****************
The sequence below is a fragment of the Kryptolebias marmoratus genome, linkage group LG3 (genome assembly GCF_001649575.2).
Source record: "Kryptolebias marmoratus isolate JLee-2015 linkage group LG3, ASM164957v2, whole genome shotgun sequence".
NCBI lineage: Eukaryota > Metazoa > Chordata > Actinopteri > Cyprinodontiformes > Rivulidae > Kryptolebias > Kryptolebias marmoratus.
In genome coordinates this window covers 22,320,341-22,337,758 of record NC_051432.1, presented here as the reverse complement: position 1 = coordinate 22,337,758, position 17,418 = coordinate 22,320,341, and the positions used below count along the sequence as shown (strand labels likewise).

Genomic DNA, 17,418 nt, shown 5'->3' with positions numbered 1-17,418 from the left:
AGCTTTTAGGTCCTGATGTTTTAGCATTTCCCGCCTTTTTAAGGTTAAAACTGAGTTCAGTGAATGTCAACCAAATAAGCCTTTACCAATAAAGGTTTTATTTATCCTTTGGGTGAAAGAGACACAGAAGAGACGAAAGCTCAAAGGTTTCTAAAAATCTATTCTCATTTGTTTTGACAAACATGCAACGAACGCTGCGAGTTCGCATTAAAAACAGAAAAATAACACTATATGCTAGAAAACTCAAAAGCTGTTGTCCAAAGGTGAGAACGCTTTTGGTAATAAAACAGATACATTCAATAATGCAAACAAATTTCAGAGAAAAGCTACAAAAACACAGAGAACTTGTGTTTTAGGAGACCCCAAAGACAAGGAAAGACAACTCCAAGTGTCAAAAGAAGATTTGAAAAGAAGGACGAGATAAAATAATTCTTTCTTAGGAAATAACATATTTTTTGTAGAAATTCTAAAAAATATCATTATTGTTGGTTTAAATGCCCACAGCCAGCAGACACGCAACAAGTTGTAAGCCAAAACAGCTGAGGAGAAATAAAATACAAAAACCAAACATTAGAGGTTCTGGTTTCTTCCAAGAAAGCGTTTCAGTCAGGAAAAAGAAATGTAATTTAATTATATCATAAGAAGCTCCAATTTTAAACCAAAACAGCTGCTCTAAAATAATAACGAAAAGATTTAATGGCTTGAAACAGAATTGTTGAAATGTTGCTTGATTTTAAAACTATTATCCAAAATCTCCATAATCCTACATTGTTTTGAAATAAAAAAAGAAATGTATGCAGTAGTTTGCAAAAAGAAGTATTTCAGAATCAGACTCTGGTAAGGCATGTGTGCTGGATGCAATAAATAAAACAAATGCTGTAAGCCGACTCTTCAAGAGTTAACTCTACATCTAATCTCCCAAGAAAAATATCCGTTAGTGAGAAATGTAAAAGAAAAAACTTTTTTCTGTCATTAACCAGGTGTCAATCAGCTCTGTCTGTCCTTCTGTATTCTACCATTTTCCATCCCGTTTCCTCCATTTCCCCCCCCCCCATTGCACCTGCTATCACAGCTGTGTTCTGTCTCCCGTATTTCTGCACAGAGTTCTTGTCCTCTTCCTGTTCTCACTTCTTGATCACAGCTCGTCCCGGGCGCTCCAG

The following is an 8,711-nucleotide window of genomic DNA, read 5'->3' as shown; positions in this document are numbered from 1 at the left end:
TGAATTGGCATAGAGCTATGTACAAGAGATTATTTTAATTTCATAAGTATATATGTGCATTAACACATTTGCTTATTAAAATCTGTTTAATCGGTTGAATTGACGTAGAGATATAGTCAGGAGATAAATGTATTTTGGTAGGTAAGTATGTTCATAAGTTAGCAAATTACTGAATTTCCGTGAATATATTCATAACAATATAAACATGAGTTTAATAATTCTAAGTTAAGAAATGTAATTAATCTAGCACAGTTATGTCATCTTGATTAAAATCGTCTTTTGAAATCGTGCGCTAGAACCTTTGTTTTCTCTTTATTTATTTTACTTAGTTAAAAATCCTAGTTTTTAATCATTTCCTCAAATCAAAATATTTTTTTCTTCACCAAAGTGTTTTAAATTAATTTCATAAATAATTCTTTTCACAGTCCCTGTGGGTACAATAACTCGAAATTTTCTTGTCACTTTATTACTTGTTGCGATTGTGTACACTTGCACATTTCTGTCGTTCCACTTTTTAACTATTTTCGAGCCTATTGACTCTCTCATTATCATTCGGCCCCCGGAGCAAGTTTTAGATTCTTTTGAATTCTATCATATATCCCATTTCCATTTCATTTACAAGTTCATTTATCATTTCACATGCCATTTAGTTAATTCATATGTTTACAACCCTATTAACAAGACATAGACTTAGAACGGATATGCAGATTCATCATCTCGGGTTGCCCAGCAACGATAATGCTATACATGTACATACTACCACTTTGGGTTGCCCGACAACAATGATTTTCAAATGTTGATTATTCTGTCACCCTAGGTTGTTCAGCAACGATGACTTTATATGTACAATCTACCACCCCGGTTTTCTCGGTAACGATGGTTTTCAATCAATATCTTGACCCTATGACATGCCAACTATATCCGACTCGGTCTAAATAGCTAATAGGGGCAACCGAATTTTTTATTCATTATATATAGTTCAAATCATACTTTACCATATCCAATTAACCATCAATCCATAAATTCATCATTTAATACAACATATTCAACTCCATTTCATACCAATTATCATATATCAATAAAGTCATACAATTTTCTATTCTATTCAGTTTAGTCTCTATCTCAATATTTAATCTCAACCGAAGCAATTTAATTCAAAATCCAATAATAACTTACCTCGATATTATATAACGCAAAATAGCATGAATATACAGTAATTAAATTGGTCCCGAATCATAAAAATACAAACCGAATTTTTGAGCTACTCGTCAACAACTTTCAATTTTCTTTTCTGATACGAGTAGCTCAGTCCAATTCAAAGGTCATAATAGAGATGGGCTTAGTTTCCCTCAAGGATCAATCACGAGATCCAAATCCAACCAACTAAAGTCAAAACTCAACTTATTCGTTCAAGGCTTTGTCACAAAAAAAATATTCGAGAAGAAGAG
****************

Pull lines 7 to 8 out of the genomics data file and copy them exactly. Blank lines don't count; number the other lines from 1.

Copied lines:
The following is an 8,711-nucleotide window of genomic DNA, read 5'->3' as shown; positions in this document are numbered from 1 at the left end:
TGAATTGGCATAGAGCTATGTACAAGAGATTATTTTAATTTCATAAGTATATATGTGCATTAACACATTTGCTTATTAAAATCTGTTTAATCGGTTGAATTGACGTAGAGATATAGTCAGGAGATAAATGTATTTTGGTAGGTAAGTATGTTCATAAGTTAGCAAATTACTGAATTTCCGTGAATATATTCATAACAATATAAACATGAGTTTAATAATTCTAAGTTAAGAAATGTAATTAATCTAGCACAGTTATGTCATCTTGATTAAAATCGTCTTTTGAAATCGTGCGCTAGAACCTTTGTTTTCTCTTTATTTATTTTACTTAGTTAAAAATCCTAGTTTTTAATCATTTCCTCAAATCAAAATATTTTTTTCTTCACCAAAGTGTTTTAAATTAATTTCATAAATAATTCTTTTCACAGTCCCTGTGGGTACAATAACTCGAAATTTTCTTGTCACTTTATTACTTGTTGCGATTGTGTACACTTGCACATTTCTGTCGTTCCACTTTTTAACTATTTTCGAGCCTATTGACTCTCTCATTATCATTCGGCCCCCGGAGCAAGTTTTAGATTCTTTTGAATTCTATCATATATCCCATTTCCATTTCATTTACAAGTTCATTTATCATTTCACATGCCATTTAGTTAATTCATATGTTTACAACCCTATTAACAAGACATAGACTTAGAACGGATATGCAGATTCATCATCTCGGGTTGCCCAGCAACGATAATGCTATACATGTACATACTACCACTTTGGGTTGCCCGACAACAATGATTTTCAAATGTTGATTATTCTGTCACCCTAGGTTGTTCAGCAACGATGACTTTATATGTACAATCTACCACCCCGGTTTTCTCGGTAACGATGGTTTTCAATCAATATCTTGACCCTATGACATGCCAACTATATCCGACTCGGTCTAAATAGCTAATAGGGGCAACCGAATTTTTTATTCATTATATATAGTTCAAATCATACTTTACCATATCCAATTAACCATCAATCCATAAATTCATCATTTAATACAACATATTCAACTCCATTTCATACCAATTATCATATATCAATAAAGTCATACAATTTTCTATTCTATTCAGTTTAGTCTCTATCTCAATATTTAATCTCAACCGAAGCAATTTAATTCAAAATCCAATAATAACTTACCTCGATATTATATAACGCAAAATAGCATGAATATACAGTAATTAAATTGGTCCCGAATCATAAAAATACAAACCGAATTTTTGAGCTACTCGTCAACAACTTTCAATTTTCTTTTCTGATACGAGTAGCTCAGTCCAATTCAAAGGTCATAATAGAGATGGGCTTAGTTTCCCTCAAGGATCAATCACGAGATCCAAATCCAACCAACTAAAGTCAAAACTCAACTTATTCGTTCAAGGCTTTGTCACAAAAAAAATATTCGAGAAGAAGAG